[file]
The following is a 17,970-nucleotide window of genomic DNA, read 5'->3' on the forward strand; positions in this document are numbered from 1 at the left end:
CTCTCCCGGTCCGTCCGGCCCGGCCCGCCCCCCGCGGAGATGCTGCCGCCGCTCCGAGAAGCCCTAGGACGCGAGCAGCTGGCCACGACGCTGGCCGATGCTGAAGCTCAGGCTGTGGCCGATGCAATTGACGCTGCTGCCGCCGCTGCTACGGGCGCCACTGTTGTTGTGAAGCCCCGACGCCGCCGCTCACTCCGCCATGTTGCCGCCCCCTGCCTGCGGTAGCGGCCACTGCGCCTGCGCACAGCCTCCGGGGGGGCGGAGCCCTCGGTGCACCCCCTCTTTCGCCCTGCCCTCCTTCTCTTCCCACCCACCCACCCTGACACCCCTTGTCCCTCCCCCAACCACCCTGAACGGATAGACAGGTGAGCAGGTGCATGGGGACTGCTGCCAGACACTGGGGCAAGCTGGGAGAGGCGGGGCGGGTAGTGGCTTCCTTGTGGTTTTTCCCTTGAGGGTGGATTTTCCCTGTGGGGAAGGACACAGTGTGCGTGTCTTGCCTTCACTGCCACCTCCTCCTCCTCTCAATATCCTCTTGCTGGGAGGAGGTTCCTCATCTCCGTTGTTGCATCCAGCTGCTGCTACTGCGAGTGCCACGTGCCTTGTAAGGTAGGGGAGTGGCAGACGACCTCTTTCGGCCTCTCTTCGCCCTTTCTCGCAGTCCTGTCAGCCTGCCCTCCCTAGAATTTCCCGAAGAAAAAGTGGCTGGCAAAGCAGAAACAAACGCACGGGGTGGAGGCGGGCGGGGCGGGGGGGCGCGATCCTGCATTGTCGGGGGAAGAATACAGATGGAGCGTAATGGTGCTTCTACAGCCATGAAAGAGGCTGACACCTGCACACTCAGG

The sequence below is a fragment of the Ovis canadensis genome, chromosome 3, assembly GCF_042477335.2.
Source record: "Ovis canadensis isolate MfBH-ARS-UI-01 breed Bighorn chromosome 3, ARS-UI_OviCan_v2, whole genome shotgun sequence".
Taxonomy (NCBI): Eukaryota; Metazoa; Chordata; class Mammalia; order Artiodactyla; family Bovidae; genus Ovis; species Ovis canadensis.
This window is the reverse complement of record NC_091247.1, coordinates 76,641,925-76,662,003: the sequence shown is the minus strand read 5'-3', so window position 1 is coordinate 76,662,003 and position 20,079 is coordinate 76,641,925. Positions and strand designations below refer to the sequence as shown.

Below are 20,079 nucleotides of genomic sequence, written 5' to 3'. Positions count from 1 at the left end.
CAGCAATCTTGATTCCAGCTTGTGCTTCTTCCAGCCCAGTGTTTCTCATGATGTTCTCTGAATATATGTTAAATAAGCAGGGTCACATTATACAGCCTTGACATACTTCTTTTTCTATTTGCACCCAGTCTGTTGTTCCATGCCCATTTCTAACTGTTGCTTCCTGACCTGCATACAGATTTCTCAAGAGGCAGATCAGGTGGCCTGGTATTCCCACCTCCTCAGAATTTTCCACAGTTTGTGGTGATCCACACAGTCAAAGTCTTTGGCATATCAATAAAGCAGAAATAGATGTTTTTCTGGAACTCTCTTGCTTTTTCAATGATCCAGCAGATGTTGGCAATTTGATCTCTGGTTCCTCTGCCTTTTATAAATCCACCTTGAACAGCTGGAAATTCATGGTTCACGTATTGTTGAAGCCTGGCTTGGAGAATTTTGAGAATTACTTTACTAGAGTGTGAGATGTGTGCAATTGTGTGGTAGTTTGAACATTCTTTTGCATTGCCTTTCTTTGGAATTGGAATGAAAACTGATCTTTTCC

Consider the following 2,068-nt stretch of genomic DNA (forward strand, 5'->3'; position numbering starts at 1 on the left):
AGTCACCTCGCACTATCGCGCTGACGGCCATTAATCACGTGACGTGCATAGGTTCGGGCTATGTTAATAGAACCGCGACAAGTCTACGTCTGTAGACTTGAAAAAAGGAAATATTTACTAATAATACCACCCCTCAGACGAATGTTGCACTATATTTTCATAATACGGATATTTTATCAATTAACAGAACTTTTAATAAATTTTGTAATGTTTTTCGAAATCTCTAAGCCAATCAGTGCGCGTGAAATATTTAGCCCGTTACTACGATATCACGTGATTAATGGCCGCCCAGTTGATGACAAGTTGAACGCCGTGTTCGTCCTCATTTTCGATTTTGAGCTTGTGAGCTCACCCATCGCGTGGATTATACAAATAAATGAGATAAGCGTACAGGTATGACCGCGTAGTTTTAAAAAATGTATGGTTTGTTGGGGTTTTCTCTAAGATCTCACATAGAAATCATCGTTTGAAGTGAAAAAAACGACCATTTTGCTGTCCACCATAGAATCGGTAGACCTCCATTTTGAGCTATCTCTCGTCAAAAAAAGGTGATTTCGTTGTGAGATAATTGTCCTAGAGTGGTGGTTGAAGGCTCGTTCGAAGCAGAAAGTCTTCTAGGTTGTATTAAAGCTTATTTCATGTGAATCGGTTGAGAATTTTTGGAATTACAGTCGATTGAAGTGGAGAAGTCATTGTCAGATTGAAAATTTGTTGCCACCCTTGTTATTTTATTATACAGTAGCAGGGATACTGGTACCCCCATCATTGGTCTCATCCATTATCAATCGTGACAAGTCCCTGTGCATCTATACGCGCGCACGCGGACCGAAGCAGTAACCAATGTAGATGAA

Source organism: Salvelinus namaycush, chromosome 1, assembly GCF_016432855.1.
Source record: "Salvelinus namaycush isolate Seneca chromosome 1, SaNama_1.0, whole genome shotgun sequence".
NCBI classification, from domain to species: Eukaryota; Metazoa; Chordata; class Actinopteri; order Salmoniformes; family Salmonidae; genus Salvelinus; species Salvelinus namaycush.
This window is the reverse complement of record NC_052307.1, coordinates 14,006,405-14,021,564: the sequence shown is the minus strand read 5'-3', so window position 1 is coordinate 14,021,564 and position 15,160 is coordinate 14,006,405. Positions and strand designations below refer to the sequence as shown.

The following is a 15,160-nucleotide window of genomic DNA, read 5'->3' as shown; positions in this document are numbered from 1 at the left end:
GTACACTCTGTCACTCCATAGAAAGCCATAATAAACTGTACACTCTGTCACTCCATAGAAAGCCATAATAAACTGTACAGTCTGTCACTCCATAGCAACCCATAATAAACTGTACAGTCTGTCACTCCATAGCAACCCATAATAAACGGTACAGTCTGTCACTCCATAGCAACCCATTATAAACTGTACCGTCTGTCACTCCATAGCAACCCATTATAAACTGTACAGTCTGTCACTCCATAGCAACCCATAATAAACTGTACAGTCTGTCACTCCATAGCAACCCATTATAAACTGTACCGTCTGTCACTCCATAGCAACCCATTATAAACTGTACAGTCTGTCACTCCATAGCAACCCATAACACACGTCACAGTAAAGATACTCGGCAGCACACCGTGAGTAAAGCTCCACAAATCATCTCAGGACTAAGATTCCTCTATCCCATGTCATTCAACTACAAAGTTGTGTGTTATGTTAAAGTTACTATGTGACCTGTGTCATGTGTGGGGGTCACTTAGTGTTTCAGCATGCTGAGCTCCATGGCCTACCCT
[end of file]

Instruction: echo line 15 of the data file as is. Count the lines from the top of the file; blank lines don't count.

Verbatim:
The following is a 15,160-nucleotide window of genomic DNA, read 5'->3' as shown; positions in this document are numbered from 1 at the left end: